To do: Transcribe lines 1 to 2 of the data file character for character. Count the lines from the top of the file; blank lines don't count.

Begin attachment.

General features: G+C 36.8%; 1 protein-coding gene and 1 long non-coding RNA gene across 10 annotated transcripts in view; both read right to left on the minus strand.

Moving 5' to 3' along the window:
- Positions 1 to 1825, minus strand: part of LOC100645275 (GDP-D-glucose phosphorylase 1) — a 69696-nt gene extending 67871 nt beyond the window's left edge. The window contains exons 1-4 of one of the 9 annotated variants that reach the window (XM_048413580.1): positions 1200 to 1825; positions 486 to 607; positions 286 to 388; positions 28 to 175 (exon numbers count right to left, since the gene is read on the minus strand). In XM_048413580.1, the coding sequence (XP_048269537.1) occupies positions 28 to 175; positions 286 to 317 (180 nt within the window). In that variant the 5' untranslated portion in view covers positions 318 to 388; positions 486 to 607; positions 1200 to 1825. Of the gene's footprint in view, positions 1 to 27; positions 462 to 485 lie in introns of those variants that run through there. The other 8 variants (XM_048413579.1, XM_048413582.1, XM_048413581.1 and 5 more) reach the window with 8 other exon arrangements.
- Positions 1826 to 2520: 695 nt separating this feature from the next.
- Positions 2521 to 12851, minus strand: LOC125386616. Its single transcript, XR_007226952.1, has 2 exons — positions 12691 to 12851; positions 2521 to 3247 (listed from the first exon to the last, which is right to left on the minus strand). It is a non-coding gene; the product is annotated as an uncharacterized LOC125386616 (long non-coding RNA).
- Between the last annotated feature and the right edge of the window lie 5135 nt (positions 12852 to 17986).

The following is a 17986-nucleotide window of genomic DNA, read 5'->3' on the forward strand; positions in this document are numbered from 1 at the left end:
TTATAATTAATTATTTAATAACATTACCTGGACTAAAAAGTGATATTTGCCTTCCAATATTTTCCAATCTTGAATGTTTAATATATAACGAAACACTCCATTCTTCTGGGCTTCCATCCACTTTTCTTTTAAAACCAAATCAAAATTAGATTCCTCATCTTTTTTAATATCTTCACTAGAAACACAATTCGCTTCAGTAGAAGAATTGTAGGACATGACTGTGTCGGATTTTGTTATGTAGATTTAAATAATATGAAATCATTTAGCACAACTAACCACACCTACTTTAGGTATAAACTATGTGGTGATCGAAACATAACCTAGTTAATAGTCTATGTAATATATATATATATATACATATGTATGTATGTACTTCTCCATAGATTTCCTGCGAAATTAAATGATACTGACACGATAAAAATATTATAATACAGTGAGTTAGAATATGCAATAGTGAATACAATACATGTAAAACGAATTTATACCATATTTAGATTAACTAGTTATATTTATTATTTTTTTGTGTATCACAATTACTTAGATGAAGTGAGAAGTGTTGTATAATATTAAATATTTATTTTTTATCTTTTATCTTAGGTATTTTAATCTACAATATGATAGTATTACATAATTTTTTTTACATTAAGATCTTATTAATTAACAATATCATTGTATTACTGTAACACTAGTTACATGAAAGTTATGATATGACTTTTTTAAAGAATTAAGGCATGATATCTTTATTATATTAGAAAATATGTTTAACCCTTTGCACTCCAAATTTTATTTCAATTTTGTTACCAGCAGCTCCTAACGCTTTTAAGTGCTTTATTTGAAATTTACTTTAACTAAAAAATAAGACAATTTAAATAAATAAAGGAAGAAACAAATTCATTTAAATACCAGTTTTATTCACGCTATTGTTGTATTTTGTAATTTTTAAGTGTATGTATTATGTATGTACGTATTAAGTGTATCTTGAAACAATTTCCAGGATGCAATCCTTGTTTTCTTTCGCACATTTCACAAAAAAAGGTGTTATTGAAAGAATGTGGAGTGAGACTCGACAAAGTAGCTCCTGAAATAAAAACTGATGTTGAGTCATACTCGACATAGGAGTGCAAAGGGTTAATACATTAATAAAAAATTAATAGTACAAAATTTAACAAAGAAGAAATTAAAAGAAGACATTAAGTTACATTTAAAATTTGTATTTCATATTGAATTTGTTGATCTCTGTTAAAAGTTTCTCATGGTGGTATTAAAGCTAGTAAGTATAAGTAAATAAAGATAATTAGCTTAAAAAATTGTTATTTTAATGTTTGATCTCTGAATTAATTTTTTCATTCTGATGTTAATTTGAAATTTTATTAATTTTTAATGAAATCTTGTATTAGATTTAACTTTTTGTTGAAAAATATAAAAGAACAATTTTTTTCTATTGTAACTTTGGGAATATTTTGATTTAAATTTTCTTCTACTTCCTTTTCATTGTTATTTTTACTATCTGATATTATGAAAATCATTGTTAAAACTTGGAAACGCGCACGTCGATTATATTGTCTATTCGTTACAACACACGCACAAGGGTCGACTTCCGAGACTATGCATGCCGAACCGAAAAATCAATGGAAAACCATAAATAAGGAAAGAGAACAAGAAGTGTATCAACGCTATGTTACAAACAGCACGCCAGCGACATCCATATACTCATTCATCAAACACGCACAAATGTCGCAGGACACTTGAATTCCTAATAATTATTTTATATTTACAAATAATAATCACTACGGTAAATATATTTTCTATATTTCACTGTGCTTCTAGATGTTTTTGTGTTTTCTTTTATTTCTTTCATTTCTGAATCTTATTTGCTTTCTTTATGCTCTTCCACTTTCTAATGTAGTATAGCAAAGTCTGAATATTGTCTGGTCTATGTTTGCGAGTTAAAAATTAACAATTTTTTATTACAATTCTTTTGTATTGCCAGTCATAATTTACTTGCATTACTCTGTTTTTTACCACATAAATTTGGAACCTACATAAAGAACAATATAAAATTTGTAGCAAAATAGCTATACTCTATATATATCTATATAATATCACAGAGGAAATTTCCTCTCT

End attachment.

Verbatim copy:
General features: G+C 36.8%; 1 protein-coding gene and 1 long non-coding RNA gene across 10 annotated transcripts in view; both read right to left on the minus strand.

Moving 5' to 3' along the window: